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Captiva Community Panel finds a glimmer of hope over sewer debate

By Staff | Jun 22, 2016

The Captiva Community Panel continues to explore how to implement a program to make sure island septic tanks are functional and non-polluting.

During last month’s community meeting, the panel asked whether Lee County could implement a regular septic tank assessment and evaluation program. The same question arose back in 2011. Planner Max Forgey followed up after that meeting to see if matters have changed from five years ago.

Forgey and his attorney affiliate, Kyle Magee, found that, based on s. 381.00651 Florida Statutes, a municipality or local government may not implement a mandatory annual septic assessment and evaluation program. Such assessment may occur only once every five years.

Section 381.00651 also specifies that “[a]ny county or municipalities, which contain a first magnitude spring may at any time develop and adopt by local ordinance an onsite sewage treatment and disposal system and assessment program, provided such program meets and does not deviate from the requirements of this section.”

Forgey said he did not believe the county has a spring, which he verified after the meeting.

Meanwhile, they agreed to continue to pursue an inspection and assessment process.

“To me, it’s not a definite no. The bottom line is there could be a program Lee County could implement that would require inspections every five years to make sure those septics are working and if they’re in failure, require a repair,” said David Mintz, a sewer committee panel member.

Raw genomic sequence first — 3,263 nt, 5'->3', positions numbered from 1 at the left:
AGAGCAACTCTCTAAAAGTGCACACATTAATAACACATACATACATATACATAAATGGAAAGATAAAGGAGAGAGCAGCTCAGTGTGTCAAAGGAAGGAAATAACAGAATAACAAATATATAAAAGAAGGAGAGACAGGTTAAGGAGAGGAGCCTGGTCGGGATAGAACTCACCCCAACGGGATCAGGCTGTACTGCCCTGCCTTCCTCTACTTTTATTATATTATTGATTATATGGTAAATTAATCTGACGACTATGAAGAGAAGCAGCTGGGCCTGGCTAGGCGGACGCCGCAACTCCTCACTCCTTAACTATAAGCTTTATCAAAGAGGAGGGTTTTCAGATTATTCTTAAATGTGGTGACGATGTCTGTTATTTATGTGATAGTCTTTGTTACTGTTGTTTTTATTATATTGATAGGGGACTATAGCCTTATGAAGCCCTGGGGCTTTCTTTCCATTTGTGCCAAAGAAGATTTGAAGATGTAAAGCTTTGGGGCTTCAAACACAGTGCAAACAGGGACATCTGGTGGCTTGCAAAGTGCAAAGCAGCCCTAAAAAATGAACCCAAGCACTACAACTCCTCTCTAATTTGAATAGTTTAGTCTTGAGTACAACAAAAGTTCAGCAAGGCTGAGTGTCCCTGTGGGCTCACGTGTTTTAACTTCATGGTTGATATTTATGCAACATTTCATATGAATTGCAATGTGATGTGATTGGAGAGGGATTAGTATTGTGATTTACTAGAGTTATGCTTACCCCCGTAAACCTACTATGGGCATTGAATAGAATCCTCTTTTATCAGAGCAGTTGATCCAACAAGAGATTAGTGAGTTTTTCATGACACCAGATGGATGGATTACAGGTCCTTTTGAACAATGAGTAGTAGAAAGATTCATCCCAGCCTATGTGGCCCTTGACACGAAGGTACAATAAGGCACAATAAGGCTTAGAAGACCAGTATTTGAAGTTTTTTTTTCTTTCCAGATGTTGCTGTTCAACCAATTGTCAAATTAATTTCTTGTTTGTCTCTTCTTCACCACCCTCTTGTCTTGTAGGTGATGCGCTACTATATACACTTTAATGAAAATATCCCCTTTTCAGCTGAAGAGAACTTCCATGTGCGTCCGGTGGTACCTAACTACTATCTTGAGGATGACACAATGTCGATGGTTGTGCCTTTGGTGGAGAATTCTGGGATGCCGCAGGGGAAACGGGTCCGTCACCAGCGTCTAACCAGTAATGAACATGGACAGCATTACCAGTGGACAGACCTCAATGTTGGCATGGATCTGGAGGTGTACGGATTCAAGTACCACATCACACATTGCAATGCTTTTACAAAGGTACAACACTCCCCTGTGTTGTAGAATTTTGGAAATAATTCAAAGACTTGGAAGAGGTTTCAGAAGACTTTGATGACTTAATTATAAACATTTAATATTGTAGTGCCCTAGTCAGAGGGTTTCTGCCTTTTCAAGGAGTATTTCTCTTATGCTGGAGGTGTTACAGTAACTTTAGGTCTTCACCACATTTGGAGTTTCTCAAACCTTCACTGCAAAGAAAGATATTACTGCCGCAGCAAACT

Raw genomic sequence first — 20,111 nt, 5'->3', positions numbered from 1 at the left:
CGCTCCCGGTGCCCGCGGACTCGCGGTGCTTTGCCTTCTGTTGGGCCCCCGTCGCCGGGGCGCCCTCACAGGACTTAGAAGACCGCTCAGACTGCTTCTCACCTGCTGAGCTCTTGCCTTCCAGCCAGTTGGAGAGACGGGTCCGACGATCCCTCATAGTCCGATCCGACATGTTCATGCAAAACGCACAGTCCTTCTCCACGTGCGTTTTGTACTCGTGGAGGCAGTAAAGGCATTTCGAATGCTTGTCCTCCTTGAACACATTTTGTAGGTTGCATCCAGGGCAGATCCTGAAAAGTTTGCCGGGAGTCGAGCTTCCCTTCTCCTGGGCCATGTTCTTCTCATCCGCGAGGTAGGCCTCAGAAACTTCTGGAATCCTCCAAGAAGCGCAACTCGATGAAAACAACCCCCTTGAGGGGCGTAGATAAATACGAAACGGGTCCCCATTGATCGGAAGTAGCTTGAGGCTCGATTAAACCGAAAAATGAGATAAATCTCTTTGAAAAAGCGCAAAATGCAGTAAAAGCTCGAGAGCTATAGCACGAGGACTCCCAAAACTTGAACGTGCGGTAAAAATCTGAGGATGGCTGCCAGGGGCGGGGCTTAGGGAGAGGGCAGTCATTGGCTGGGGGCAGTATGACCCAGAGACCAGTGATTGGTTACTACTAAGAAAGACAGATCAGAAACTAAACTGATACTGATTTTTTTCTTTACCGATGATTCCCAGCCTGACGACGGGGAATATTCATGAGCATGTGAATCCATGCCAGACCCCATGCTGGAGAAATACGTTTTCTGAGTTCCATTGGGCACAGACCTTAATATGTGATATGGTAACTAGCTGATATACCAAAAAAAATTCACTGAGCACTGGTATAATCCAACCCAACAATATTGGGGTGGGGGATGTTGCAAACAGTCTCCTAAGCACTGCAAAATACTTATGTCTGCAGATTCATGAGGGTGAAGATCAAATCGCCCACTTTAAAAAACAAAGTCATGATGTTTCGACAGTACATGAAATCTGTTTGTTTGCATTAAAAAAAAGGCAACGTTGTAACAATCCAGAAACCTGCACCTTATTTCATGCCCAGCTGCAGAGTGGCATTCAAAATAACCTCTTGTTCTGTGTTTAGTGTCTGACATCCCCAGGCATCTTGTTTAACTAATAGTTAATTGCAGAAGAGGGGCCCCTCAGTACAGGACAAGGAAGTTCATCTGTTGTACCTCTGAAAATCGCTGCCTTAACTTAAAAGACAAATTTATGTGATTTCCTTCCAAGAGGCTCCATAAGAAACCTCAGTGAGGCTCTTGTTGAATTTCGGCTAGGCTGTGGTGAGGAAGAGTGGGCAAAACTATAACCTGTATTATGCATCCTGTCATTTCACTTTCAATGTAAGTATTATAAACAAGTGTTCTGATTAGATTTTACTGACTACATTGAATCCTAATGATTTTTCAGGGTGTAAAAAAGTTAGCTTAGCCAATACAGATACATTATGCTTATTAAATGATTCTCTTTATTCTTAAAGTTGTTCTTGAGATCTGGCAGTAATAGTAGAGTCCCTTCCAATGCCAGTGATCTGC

Most people on the panel saw inspections every five years as a starting point. During the meeting, Peter Koury decided to join the sewer committee panel.

After the last meeting in May, some of the panel members met with Mayor Kevin Ruane and the Sanibel city staff to update them on the work they’ve done so far and to explain that they are working with Lee County to develop a proposal for a waste water alternative study.

“We received a lot of feedback from Sanibel. They’re very supportive of our effort to look at waster water alternatives. The second major comment was that they were quite surprised that they had not been contacted by Lee County, or us previously since they have a lot of expertise on waste water alternatives on their staff,” Mintz said.

A few days before the meeting, the panel received a draft proposal from Pam Keyes, director of utilities for Lee County. Jay Brown, a sewer committee member plans on sharing the proposal with the city of Sanibel to get their input. Koury would like to have a public meeting in regards to the sewer committee before the county gets involved while Mintz believes they should just move along with the plans with Sanibel’s input right now until they have the facts to present to the public.

“The important thing is to get the ball rolling. The committee has gone as far as it can go on its own. It’s time to get the experts together and collect data that this study calls for,” Mintz said.

Sandy Stilwell agreed that Sanibel should be involved as well. She felt that if they don’t move forward, they’ll be in the same predicament three years from now.

Koury said that there are a number of people on the island who would not want this to go through. He fears that if the county gets involved, things will spiral out of control.

The people on the island should have a voice in this,” Koury said.

At the end of the meeting, everyone on the panel besides Koury voted go forward with finding the facts before presenting their plan to the public. The July 12 meeting was canceled. They rescheduled the next meeting for the second week of August.